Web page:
The Year I Lived Christmas
By Daris Howard
It was Christmas Eve, and I was in New York, a long way from home. As we started our day, my associate, Mark, asked me what I had planned.
“The main thing is the church Christmas social tonight,” I replied.
“How about we live the real Christmas story as told in Matthew 25 verse 40 before we go?”
I knew the Christmas story wasn’t there, but he had an unusual seriousness about him, so I agreed.
“Good!” he said. “Get all of your spare cash.”
I hunted up $20 and put it in my wallet. Next he had me gather the leftover cookies and candy from my packages from home. Finally he asked if I had more than one coat. When I told him I had two, he told me to put one on and carry the other.
We stepped into the cold morning air, each of us carrying some bags and a second coat. We took the bus to the worst part of town, and walked a few blocks further. We came across a ragged looking man sitting by a building. Mark stopped in front of him. “Sir, are you hungry?”
The man looked up, a dullness in his eyes that seemed to question whether we were really speaking to him. Mark spoke again. “Could you use a loaf of bread?”
The man nodded, and Mark pulled food from his bag and handed it to him. The man ripped the package and hungrily stuffed three full slices into his mouth.
“How long has it been since you’ve eaten?” Mark asked.
The man just shrugged, so we turned and headed on our way. We walked down the street and stopped by a small corner store. Inside we could hear the manager forcefully say, “I’m sorry, but I don’t have anything for you.”
We watched as the man he was speaking to dejectedly walked from the store. His coat was threadbare, and he was unshaven and grimy. “Your turn,” Mark said, nudging me forward.
Awkwardly I held out a loaf of bread. “Could you use some food?” I asked.
The man stopped. He started to reach out his hand and then pulled back. “I’m not a beggar. I was only asking for work to earn what I would eat.”
I was lost as to what to do next, so Mark stepped in. “And we are not just giving it to you. When you have an opportunity to help others, you can pay us back by doing something for someone else.”
The man nodded, and thankfully took the food I offered. We visited briefly while he ate, finding out that he had lost his job and his home. He wife and children were in a shelter, but men weren’t allowed there. Before leaving, I remembered the extra coat and wrapped it around his shoulders. He stopped eating long enough to hug me, tears streaming down his face.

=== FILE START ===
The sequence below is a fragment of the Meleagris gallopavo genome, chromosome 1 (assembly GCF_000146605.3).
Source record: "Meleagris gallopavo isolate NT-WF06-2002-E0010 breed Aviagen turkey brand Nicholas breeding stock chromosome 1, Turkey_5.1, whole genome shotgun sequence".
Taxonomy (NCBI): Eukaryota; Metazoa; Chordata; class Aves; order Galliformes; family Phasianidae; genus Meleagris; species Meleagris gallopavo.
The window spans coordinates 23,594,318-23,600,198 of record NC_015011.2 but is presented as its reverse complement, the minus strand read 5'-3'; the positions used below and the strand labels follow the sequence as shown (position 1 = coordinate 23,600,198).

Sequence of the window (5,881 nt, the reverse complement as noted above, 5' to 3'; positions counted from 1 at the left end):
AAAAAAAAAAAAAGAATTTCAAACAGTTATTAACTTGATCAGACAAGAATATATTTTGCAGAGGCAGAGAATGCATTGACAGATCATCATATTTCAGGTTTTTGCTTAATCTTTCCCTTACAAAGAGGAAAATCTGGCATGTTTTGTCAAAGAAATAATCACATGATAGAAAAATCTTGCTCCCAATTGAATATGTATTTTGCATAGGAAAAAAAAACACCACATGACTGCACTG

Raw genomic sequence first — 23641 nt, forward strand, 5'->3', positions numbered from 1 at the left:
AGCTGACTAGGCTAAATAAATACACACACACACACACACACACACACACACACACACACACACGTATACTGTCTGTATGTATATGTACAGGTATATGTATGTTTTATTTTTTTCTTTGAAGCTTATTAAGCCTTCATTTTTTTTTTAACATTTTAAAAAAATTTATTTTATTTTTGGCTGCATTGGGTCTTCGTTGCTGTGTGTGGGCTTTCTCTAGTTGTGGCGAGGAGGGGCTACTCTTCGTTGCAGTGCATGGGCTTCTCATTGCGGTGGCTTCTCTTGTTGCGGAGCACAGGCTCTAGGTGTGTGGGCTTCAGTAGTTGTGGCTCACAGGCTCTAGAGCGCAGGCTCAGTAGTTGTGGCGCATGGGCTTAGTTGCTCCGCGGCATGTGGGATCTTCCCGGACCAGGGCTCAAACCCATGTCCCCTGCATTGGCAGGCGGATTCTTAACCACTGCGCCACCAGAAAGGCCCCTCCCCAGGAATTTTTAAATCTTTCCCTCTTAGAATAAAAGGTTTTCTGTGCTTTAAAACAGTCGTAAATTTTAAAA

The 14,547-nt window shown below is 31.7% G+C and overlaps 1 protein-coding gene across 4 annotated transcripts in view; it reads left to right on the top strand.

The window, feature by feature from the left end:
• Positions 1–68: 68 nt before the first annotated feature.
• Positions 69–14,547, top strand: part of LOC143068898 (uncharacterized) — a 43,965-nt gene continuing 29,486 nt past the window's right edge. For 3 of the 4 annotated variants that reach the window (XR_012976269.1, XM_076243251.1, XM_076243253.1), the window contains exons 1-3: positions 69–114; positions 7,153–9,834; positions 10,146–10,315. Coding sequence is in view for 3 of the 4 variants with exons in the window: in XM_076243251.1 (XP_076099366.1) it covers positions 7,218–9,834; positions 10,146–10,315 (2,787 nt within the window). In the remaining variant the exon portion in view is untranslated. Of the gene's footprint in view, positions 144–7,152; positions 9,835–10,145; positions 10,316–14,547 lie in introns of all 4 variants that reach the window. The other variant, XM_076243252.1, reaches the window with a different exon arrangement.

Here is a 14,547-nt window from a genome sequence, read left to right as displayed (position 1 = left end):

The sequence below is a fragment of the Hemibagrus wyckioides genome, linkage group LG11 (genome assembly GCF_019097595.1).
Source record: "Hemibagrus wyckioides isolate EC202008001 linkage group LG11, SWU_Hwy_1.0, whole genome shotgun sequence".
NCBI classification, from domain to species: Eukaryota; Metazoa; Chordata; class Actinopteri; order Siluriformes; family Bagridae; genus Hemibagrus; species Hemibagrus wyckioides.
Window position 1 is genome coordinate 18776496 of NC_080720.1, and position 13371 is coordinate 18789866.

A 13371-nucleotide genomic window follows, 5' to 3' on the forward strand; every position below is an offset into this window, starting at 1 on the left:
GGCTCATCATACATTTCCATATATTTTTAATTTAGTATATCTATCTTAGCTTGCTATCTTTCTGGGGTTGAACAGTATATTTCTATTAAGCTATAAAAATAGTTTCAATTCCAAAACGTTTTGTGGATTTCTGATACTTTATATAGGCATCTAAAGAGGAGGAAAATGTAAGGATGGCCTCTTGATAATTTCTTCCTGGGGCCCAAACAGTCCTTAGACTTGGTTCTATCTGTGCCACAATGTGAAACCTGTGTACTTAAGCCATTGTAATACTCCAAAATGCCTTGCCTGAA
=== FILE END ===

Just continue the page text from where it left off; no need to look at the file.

As we continued on our way, I learned from Mark that at 17 he had had a fight with his father, and had run away. For two years he had lived on the streets until he could overcome his pride and return home. “Each year since then, I have done this, and I learned what the realChristmas story is,” he said
I told him I had heard some of those who begged weren’t as bad off as they pretended. He said it was true, and he knew men that begged for a living, making over a thousand dollars on some days. “Often a person has to seek out the ones that really need it. But I’d rather be guilty of giving to someone that didn’t need it than not giving to someone who did.”
We spent the day handing out food, stopping here and there to purchase more. As evening approached, and we turned to head home, I offered the last of my bread to an old man who sat huddled in a doorway. His eyes were sunken in and his face was thin. Shivering, he couldn’t speak as he nodded his thanks and started to eat. I wished I had something more. Then I thought of my coat lining. I zipped it out and wrapped it around his old shoulders.
As we turned to head home, I finally understood what Mark meant about living the real Christmas story. “And the King shall answer and say unto them,…Inasmuch as ye have done it unto one of the least of these my brethren, ye have done it unto me.”
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